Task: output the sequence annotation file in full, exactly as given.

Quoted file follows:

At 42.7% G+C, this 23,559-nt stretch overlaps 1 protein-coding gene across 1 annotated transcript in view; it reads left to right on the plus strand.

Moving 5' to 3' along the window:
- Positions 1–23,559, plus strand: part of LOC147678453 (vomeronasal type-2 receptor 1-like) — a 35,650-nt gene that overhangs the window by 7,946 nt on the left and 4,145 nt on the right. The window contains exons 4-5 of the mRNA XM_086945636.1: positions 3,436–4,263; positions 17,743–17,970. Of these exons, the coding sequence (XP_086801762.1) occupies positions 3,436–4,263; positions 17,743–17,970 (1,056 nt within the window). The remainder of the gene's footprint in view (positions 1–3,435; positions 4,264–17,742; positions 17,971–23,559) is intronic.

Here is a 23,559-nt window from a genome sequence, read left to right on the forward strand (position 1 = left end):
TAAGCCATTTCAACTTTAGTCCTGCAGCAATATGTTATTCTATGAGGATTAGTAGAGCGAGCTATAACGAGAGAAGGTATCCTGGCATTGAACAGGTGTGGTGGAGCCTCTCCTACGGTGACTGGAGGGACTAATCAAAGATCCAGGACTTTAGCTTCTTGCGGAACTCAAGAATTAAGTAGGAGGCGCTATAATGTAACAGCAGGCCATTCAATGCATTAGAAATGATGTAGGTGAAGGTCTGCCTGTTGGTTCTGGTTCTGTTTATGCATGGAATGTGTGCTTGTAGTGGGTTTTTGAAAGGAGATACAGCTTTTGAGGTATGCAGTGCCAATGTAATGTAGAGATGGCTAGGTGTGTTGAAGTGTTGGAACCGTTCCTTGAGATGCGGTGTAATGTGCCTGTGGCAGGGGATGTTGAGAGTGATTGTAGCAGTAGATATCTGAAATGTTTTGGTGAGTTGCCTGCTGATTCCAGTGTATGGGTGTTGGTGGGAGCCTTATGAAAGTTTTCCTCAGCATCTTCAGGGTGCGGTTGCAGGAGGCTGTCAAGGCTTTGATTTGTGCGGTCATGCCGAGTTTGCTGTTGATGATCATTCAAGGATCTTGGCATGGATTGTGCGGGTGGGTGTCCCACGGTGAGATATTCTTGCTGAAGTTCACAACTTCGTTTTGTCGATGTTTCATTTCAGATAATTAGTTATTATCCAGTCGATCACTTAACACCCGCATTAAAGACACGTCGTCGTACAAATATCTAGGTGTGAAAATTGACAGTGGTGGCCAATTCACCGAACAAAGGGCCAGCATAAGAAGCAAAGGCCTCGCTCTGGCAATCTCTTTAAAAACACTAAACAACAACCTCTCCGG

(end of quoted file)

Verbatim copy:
At 42.7% G+C, this 23,559-nt stretch overlaps 1 protein-coding gene across 1 annotated transcript in view; it reads left to right on the plus strand.

Moving 5' to 3' along the window:
- Positions 1–23,559, plus strand: part of LOC147678453 (vomeronasal type-2 receptor 1-like) — a 35,650-nt gene that overhangs the window by 7,946 nt on the left and 4,145 nt on the right. The window contains exons 4-5 of the mRNA XM_086945636.1: positions 3,436–4,263; positions 17,743–17,970. Of these exons, the coding sequence (XP_086801762.1) occupies positions 3,436–4,263; positions 17,743–17,970 (1,056 nt within the window). The remainder of the gene's footprint in view (positions 1–3,435; positions 4,264–17,742; positions 17,971–23,559) is intronic.

Here is a 23,559-nt window from a genome sequence, read left to right on the forward strand (position 1 = left end):
TAAGCCATTTCAACTTTAGTCCTGCAGCAATATGTTATTCTATGAGGATTAGTAGAGCGAGCTATAACGAGAGAAGGTATCCTGGCATTGAACAGGTGTGGTGGAGCCTCTCCTACGGTGACTGGAGGGACTAATCAAAGATCCAGGACTTTAGCTTCTTGCGGAACTCAAGAATTAAGTAGGAGGCGCTATAATGTAACAGCAGGCCATTCAATGCATTAGAAATGATGTAGGTGAAGGTCTGCCTGTTGGTTCTGGTTCTGTTTATGCATGGAATGTGTGCTTGTAGTGGGTTTTTGAAAGGAGATACAGCTTTTGAGGTATGCAGTGCCAATGTAATGTAGAGATGGCTAGGTGTGTTGAAGTGTTGGAACCGTTCCTTGAGATGCGGTGTAATGTGCCTGTGGCAGGGGATGTTGAGAGTGATTGTAGCAGTAGATATCTGAAATGTTTTGGTGAGTTGCCTGCTGATTCCAGTGTATGGGTGTTGGTGGGAGCCTTATGAAAGTTTTCCTCAGCATCTTCAGGGTGCGGTTGCAGGAGGCTGTCAAGGCTTTGATTTGTGCGGTCATGCCGAGTTTGCTGTTGATGATCATTCAAGGATCTTGGCATGGATTGTGCGGGTGGGTGTCCCACGGTGAGATATTCTTGCTGAAGTTCACAACTTCGTTTTGTCGATGTTTCATTTCAGATAATTAGTTATTATCCAGTCGATCACTTAACACCCGCATTAAAGACACGTCGTCGTACAAATATCTAGGTGTGAAAATTGACAGTGGTGGCCAATTCACCGAACAAAGGGCCAGCATAAGAAGCAAAGGCCTCGCTCTGGCAATCTCTTTAAAAACACTAAACAACAACCTCTCCGG